Armed with a smile that breaks down the age barriers, Laura Linney plays Louise Harrington, a divorcee and the head admissions officer in Columbia University's School of Fine Arts. Louise carries herself with a nervous poise of simmering neurosis and unrelenting emotions, amidst an agitated yearning to rediscover the love she lost long ago in her youth. When opportunity plumps itself down in her office chair, she grabs on to it whilst donning the Mrs. Robinson vestures of orienting a young smooth talking, wisecracking applicant named F.Scott Fienstadt (Topher Grace).
But she is just a lonely woman, not a sexual predator. When she recognises the amazing similarities between F.Scott and her dead childhood sweetheart, she daringly and uncharacteristically pounces on the chance to rekindle that feeling of vitality and untainted romance with the boy who is not yet familiar with the painful details of adult relationships. As the coincidences between the past and present Scott pile up, inhibitions between them rile down.
The metaphysical head-trip premise disguises itself as something profound and needlessly stretches the elastic reality of odd parallelisms of pasts and futures, the young and not so young. In a rehash of her lovelorn role in Love Actually, Linney gives out the same unaffected quality of being the lone obstinate witness to her lifes incurably major highs and manic lows, crafting quite a well-worn niche for herself. In yet another rehash, Grace uses the same self-assured charms and fragile self-deprecating wit, synonymous with his familiar role as Eric Forman in televisions That 70s Show to similar effect in his role as the confident but underdeveloped role as Louises young paramour.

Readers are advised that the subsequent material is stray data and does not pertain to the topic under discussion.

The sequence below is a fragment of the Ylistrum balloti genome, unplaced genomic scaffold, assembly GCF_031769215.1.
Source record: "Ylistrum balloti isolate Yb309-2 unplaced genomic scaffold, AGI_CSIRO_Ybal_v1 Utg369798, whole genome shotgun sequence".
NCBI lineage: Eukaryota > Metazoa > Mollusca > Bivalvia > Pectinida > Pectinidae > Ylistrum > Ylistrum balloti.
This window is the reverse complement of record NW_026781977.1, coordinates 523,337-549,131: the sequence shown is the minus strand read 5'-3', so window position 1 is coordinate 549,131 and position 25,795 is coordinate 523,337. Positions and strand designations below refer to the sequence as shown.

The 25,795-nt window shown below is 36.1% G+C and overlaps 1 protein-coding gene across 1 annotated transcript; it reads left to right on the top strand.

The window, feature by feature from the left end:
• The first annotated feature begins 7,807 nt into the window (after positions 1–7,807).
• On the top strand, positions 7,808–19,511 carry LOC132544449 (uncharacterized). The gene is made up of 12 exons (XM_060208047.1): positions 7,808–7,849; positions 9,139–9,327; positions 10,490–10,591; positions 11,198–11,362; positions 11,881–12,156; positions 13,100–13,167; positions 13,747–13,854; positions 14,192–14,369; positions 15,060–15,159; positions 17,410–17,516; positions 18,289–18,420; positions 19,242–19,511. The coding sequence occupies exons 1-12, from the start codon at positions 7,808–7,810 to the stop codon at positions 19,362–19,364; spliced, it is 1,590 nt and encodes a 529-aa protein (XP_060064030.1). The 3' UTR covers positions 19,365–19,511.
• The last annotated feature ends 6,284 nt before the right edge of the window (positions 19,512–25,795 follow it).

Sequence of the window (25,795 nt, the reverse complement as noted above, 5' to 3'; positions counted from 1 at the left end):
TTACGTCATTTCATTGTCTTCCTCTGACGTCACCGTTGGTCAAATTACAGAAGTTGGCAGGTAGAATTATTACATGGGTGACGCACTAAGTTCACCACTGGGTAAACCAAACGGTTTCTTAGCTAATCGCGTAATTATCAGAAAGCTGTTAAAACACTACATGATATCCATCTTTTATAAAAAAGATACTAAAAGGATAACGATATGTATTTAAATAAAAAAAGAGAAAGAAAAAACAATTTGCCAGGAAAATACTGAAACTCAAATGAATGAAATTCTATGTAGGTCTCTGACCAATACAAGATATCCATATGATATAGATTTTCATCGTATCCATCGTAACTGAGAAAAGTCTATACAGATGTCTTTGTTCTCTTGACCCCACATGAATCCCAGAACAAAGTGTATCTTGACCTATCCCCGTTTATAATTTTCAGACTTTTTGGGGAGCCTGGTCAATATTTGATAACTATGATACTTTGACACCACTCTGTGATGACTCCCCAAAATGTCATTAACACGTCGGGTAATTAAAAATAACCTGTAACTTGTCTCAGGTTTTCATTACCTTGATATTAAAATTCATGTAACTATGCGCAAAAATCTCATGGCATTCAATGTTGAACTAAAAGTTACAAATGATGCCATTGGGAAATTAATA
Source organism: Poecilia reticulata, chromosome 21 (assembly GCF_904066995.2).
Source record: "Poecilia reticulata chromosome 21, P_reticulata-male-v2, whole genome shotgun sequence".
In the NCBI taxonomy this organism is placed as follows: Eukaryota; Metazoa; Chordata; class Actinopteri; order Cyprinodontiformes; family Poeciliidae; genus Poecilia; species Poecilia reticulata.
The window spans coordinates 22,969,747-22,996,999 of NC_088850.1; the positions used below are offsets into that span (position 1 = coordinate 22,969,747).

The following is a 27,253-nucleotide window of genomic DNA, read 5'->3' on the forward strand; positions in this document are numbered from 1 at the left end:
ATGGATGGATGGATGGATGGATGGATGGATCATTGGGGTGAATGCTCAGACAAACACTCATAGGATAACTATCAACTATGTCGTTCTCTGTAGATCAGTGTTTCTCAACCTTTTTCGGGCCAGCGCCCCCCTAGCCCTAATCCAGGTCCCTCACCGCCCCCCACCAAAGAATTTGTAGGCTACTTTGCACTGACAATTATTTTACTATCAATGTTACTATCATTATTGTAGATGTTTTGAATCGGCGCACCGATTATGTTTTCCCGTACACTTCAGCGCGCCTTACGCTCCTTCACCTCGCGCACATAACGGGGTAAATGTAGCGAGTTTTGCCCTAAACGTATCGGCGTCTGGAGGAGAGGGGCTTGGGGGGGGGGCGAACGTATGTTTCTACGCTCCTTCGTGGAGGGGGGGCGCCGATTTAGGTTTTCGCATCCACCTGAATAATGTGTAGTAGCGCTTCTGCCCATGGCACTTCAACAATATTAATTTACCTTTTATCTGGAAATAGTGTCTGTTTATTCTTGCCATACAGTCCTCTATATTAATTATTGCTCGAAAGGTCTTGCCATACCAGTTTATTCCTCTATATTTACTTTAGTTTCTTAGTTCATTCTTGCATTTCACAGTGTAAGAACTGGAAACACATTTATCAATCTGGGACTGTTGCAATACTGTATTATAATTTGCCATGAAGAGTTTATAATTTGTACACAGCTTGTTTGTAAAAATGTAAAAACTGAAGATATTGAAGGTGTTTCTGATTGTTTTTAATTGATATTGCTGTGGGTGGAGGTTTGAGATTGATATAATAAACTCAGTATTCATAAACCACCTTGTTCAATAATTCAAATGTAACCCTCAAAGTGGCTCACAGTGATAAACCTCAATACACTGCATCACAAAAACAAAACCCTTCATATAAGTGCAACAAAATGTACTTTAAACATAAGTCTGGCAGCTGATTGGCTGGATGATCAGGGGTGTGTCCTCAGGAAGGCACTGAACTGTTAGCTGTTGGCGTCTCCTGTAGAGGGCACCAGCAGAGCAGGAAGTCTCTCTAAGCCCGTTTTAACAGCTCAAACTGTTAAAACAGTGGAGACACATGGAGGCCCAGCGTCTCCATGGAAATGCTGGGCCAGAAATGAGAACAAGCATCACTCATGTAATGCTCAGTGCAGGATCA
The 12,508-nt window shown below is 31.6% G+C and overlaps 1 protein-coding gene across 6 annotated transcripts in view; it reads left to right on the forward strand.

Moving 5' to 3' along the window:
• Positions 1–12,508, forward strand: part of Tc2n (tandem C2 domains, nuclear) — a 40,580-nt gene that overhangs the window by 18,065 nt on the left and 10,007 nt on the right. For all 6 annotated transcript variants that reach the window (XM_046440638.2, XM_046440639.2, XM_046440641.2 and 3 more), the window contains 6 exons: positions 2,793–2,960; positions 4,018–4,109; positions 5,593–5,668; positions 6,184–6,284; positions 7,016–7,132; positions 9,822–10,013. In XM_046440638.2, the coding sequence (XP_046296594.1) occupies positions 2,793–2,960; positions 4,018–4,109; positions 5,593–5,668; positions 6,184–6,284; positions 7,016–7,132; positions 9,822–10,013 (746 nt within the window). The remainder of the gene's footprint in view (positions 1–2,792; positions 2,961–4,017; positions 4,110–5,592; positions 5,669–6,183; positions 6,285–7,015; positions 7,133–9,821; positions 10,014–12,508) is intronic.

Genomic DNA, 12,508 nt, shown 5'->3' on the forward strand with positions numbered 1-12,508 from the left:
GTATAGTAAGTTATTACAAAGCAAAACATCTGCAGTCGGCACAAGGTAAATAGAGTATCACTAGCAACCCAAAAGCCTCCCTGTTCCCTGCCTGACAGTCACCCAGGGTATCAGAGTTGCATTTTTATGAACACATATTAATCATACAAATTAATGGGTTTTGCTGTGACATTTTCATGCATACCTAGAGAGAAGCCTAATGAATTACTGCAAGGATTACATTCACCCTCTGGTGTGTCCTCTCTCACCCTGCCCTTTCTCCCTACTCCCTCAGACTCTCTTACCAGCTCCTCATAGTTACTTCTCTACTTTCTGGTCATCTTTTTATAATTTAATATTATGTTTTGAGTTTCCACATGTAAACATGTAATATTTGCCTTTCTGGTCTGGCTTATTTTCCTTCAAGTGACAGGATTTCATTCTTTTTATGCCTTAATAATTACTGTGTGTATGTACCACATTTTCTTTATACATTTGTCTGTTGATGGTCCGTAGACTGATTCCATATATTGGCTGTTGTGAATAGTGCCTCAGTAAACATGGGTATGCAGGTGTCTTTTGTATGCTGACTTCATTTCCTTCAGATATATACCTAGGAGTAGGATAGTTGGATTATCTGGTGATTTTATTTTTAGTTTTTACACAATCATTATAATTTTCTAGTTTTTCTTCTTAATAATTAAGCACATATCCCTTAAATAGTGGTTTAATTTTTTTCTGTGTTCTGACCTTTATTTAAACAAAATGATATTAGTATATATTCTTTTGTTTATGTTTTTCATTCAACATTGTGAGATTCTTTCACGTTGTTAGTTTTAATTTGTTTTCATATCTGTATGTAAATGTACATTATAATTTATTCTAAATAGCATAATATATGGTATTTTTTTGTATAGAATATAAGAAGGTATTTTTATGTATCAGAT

P.S. straddles the very fine line between dialogue-driven drivel and absorbing extracts of latent epiphanies. The age gap is not the essential question mark that needs to be addressed. Its not even the ethical and professional quandaries they find themselves in. Its the why and how of their emotionally stunted relationship. Is it lust? Or perhaps just a spring fling? But they do cross the line and then some. And it was definitely an affair to remember, complete with the awkward first full-fledged, and brief sex scene followed by several moments of pert, furtive glances.
While failing to reach the emotional climax of their staggered relationship, the film chooses to go off tangent to explore Louises constitutional makeup in its convoluted strains of unresolved, uninteresting middle-aged adults problems relating to family and friends. It is interested in the duality of things, the ambivalence of youth and of aging. As much as there are similarities between her 2 Scotts, there are also key differences between them. Just as there are when discerning the multitudes of supporting characters in the film and in Louise while she gradually discovers closure and explores new openings in her life.
Birth gave us unnerving looks at lost love and the unacceptable quest to rediscover it, while in Prime, we see that happiness and sadness were part of lifes interchangeable glories. In contrast, P.S. gives off a light, slightly offhand bouquet of a floundering middle-aged woman desperately seeking an avenue for emotional growth which is well intentioned but turns out to be ultimately unsatisfying.
** out of *****
(An imprecise study of a female mid-life crisis that does not resonate the sort of poignancy and romanticism that it strives for)